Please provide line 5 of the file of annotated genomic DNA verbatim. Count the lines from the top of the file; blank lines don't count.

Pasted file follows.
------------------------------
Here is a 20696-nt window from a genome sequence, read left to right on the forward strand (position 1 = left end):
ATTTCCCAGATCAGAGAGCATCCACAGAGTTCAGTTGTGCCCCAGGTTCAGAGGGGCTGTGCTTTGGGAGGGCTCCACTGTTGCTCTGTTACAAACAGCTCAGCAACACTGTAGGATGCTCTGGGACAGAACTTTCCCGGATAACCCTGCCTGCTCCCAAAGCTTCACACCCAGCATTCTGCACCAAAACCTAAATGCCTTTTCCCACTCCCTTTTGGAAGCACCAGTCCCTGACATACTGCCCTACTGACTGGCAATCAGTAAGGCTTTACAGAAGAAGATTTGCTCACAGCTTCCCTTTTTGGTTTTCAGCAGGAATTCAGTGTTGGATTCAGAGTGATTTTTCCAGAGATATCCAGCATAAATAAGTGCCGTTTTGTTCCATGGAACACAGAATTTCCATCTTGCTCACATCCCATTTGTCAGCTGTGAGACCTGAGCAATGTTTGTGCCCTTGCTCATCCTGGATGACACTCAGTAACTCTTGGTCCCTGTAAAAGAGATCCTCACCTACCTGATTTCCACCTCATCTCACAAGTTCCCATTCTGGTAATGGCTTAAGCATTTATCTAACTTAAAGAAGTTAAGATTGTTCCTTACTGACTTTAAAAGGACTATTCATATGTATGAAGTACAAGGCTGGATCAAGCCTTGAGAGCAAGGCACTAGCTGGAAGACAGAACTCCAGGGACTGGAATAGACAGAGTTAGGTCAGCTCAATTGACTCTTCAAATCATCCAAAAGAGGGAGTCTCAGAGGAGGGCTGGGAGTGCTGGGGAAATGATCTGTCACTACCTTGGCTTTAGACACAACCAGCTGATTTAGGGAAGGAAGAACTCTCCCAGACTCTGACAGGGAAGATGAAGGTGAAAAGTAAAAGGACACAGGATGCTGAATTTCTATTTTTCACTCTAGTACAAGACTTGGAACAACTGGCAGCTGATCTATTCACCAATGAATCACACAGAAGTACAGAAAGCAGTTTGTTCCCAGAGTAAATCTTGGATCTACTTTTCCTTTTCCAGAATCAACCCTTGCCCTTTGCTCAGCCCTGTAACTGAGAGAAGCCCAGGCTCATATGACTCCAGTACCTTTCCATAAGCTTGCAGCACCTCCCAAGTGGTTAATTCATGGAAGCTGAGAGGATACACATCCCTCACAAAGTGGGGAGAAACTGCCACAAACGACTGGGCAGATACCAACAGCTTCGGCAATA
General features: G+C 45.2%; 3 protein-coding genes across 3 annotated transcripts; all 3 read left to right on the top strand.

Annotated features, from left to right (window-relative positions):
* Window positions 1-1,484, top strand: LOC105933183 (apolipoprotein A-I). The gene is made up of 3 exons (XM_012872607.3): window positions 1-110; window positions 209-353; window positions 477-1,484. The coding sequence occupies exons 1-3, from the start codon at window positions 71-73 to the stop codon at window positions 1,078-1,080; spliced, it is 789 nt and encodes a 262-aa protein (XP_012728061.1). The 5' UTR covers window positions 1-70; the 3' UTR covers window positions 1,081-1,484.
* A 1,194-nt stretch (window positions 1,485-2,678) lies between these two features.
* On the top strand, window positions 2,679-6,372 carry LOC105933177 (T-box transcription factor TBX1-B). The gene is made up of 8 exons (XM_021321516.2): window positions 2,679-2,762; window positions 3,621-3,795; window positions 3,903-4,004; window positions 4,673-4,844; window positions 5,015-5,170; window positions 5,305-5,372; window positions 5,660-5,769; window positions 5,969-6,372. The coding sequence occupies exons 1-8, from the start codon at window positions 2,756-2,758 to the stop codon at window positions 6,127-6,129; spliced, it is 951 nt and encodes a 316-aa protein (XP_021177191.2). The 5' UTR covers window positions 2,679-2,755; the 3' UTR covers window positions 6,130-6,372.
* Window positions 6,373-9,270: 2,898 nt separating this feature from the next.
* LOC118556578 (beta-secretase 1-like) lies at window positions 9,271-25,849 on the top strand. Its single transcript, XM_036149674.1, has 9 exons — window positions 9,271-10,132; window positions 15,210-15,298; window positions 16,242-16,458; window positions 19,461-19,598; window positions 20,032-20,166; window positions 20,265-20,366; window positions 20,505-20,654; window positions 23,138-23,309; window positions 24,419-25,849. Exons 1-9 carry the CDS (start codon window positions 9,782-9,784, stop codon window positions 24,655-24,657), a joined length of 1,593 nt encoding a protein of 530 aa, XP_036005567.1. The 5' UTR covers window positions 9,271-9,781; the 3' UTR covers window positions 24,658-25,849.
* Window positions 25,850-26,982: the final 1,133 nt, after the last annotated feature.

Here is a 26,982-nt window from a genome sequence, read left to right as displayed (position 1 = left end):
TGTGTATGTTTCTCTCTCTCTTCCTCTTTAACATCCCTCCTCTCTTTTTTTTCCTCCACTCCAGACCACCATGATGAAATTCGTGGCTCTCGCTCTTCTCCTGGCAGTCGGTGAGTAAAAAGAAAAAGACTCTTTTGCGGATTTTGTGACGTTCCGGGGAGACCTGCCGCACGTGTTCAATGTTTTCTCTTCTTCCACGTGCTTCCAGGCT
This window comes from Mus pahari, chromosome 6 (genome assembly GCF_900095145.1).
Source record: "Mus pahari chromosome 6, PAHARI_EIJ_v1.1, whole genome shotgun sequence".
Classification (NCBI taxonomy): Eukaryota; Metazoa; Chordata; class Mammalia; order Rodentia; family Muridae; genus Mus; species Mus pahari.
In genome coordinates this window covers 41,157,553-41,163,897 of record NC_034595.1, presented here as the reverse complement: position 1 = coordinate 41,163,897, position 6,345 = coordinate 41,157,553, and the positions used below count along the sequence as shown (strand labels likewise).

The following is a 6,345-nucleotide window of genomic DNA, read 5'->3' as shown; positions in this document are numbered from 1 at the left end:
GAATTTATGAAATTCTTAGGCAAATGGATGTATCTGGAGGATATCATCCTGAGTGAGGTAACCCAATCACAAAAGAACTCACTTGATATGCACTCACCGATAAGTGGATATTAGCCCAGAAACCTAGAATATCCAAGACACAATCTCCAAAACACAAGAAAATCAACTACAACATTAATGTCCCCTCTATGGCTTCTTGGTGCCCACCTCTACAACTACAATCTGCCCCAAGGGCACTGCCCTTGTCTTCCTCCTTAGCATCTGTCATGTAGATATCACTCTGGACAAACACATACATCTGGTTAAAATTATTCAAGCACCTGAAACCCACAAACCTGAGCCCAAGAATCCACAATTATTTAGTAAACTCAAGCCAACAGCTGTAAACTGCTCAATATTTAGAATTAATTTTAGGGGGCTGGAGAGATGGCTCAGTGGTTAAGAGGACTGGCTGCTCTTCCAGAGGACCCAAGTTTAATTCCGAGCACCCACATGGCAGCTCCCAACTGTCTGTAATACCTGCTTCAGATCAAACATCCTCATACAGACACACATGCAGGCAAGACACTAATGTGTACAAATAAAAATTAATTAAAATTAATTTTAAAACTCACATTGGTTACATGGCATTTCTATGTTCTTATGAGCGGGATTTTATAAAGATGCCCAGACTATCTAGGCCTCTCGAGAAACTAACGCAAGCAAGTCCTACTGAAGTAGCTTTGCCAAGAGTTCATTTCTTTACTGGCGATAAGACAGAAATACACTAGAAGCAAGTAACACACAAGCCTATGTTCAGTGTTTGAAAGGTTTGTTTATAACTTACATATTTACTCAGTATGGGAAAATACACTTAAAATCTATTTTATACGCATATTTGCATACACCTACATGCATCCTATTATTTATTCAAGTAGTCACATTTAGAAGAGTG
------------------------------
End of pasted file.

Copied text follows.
* Window positions 1-1,484, top strand: LOC105933183 (apolipoprotein A-I). The gene is made up of 3 exons (XM_012872607.3): window positions 1-110; window positions 209-353; window positions 477-1,484. The coding sequence occupies exons 1-3, from the start codon at window positions 71-73 to the stop codon at window positions 1,078-1,080; spliced, it is 789 nt and encodes a 262-aa protein (XP_012728061.1). The 5' UTR covers window positions 1-70; the 3' UTR covers window positions 1,081-1,484.